- In early April 2021, the Minister of Communications issued a statement: “The Personal Data Protection Act was passed last year, and work is underway to issue its executive regulations, which includes the establishment of an apparatus to regulate and legalize data circulation in Egypt”5. This is relatively consistent with the statements issued by the Head of the Communications Committee in the Parliament in March 2021, that it has been expected that the executive regulations of the law would be issued within 30 days6.
- Statements later changed, as the Minister of Communications and Information Technology confirmed – at the end of May 2021 – that the “The executive regulations of the Personal Data Protection Law will take more time than specified to be issued for societal dialogue with companies and civil society organizations, till it comes out in a way that protects the data of citizens and companies.7”.
- Against the background of this delay, a member of Parliament submitted a request for a briefing, due to the delay in issuing the executive regulations of the Personal Data Protection Law8. Masaar – Technology and Law Community was unable to find any official responses to the request for quotation.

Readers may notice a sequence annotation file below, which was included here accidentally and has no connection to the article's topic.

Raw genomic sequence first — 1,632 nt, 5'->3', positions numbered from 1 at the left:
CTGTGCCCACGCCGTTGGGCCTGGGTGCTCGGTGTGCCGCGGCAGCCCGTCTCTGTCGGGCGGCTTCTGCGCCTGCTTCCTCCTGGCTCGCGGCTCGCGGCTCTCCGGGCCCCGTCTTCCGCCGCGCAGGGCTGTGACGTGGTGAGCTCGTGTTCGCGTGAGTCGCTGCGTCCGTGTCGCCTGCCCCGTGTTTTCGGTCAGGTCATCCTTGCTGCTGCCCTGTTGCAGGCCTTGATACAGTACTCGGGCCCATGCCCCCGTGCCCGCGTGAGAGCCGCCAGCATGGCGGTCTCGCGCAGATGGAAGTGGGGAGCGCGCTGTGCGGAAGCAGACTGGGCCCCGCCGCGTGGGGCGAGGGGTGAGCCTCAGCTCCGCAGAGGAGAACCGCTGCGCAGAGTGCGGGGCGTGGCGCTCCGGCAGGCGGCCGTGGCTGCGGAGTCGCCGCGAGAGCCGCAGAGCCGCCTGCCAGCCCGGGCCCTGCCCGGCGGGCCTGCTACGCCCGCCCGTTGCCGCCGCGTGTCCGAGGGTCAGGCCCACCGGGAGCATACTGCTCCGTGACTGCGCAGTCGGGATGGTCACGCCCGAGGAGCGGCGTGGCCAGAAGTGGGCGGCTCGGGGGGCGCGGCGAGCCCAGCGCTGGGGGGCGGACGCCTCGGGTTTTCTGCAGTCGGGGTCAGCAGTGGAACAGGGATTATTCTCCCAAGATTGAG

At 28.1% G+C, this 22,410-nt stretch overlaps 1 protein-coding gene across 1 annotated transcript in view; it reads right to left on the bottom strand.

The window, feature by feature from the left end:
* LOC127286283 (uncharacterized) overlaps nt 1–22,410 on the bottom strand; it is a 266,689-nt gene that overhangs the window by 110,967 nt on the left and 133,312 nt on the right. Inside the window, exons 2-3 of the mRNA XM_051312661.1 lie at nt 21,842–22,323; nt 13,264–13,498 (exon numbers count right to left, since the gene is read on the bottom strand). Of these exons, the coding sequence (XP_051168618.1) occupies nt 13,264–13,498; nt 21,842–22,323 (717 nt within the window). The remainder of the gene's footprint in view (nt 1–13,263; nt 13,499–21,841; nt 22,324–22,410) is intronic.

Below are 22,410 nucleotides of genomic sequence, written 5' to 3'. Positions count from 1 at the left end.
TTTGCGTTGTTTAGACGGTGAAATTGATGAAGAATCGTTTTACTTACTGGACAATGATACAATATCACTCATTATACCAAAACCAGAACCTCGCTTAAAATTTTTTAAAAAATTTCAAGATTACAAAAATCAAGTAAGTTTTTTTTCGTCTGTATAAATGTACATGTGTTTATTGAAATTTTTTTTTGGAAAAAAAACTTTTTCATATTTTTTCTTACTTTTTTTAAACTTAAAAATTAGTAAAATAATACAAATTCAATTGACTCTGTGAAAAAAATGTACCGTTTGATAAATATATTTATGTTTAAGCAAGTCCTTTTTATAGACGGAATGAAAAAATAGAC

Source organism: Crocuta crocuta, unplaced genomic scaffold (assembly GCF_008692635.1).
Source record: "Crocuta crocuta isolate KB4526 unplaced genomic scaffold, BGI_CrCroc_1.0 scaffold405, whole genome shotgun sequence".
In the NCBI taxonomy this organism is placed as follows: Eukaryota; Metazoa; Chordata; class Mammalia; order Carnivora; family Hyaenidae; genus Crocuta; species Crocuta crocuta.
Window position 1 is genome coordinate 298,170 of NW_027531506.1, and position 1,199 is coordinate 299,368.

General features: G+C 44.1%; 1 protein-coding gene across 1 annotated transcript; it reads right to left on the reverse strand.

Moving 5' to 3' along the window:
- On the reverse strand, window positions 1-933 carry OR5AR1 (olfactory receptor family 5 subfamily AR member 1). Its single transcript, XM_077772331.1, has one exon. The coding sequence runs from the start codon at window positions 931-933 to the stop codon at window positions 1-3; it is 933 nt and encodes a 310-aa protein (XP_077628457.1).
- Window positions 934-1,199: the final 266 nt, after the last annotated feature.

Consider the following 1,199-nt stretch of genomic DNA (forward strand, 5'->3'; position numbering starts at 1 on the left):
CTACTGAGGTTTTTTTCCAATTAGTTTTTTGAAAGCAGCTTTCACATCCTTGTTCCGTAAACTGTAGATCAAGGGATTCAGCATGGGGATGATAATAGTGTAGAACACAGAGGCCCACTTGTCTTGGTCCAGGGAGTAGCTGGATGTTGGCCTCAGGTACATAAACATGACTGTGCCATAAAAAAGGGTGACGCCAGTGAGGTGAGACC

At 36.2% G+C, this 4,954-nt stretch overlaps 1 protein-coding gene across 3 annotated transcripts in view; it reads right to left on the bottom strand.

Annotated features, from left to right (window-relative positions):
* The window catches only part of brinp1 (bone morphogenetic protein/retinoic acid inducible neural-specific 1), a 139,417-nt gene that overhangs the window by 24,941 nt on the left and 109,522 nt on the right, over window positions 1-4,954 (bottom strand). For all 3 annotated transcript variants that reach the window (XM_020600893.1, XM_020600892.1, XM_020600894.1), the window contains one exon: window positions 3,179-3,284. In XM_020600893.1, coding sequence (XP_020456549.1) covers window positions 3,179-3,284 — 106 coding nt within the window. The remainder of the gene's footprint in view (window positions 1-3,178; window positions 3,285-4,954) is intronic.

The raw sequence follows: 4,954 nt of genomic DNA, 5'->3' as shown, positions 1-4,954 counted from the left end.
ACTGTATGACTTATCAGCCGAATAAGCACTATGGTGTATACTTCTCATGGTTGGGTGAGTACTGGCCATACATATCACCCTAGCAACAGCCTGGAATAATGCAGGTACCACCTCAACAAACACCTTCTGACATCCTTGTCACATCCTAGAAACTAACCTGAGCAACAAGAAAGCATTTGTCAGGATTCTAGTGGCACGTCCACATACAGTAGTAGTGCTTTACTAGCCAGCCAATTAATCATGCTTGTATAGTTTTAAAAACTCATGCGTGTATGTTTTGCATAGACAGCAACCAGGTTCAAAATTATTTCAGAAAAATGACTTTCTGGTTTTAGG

- The reasons cited by the Egyptian Minister of Communications as a reason for the delay- on top of which came the societal dialogue – have opened the door to questions regarding how to manage this dialogue, the different parties that would participate in it, and what the points around which the discussion revolves, would be.
- In general, it is not possible to draw clear features of the societal dialogue referred to by the Minister of Communications, where the statements by the Ministry of Communications in this regard have addressed conducting a dialogue with representatives from the ICT sector in Egypt, including “Facebook”, “Twitter”, “Amazon”, “Microsoft” and “IBM”, together with the four mobile network operators in Egypt (Vodafone Egypt, Orange Egypt, Etisalat Egypt, Telecom Egypt), in order to discuss the draft executive regulations of the law, without specifying the topics of this dialogue. Also, no other parties that participated in this dialogue were mentioned, such as: the concerned civil society organizations, specialized chambers of industries, academic and legal experts and others related to this law.